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Fatih Akin • Director

At Cannes to change the world

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Fatih Akin • Director

He became known worldwide for Head-On, a story of love and losers. Now Fatih Akin, born in Germany to Turkish parents, is attempting to tackle themes such as culture, political militancy and death with his first feature film The Edge of Heaven [+see also:
film review
trailer
interview: Fatih Akin
interview: Klaus Maeck
film profile
]
, in competition at the Cannes Film Festival.

Who was your inspiration in creating the characters in your film?
Above all, they reflect a part of me, something that changes every day, because I change my mind every day. And then I was inspired by the people I met during my trip to Turkey for the documentary Crossing the Bridge - The Sound of Istanbul [+see also:
trailer
film profile
]
, people who are trying to change the world with music. Activism and political passion can be very sexy.

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How did you choose the actors?
I wrote the character of Susanne with Hanna Schygulla in mind. I had her in my mind when I was thinking of this mother who goes to Turkey in search of her daughter. I had met her in Belgrade in 2004 and she bewitched me, I wanted to work with her one day. That which Hanna was Fassbinder, Tuncel Kurtiz was for the Kurdish director Yilmaz Güney, from whom I feel like I come [artistically]. But I didn’t choose these actors because they’re icons. To find the other, I watched a lot of Turkish films.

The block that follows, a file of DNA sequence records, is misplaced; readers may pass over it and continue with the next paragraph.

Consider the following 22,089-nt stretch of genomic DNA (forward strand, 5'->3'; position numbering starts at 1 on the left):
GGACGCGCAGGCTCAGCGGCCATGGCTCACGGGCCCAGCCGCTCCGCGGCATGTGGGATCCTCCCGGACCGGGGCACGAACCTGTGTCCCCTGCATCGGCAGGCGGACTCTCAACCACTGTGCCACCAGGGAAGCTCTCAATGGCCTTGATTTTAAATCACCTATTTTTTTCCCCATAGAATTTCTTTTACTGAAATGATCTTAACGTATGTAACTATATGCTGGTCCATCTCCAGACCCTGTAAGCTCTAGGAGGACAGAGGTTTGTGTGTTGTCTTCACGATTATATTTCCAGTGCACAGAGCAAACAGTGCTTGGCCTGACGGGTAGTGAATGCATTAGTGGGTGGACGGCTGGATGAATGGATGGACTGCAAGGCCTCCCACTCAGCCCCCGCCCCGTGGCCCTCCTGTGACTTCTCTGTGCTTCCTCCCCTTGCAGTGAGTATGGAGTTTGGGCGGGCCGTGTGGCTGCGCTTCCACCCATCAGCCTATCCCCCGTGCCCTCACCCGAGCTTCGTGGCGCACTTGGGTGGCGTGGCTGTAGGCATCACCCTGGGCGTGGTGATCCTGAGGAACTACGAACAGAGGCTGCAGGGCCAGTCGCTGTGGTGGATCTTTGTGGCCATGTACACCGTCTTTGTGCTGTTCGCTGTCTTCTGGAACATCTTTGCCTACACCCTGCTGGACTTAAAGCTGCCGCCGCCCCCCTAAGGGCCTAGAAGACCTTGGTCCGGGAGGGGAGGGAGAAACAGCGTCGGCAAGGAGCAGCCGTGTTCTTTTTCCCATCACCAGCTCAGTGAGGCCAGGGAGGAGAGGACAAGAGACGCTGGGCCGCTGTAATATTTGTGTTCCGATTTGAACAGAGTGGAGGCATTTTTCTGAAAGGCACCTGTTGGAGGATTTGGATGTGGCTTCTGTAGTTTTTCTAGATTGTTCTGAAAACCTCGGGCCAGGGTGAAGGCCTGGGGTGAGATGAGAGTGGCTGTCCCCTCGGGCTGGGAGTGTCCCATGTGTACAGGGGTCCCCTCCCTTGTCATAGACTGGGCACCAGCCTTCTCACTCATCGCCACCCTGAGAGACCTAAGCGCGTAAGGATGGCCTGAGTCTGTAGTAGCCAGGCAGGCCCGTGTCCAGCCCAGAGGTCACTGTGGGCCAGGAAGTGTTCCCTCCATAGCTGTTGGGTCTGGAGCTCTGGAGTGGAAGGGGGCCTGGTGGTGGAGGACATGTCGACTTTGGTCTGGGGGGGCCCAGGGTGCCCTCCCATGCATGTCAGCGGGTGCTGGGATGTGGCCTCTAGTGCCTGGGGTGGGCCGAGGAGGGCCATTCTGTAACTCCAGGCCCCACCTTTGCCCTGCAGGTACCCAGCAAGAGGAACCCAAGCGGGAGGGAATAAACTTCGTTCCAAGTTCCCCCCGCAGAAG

What did you want the Turkish immigrant in Germany to be a university professor?
That’s somewhat my own story. The Fine Arts Academy of Hamburg asked me to teach there. The characters in my previous films were all criminals, marginalised, proletariats. But there are also intellectuals among immigrants in Germany.

The young professor gives his father a book, as a gift….
Yes, literature and culture play an important role in this film. Culture can change the world. The book is a fundamental image in the conflict between the father and son. I didn’t know which book to show, it was a difficult choice. Siddhartha? The Hobbit? Something by Dostoyevsky? In the end, I chose The Blacksmith’s Daughter by Selim Ozdogan. He’s a friend and I wanted to advertise his work!

What do you think is your particularity with respect to other directors?
Scorsese says "I’m always searching for a master". For that same reason I seem a film a day, and hope to make films that reflect upon cinema my entire life.

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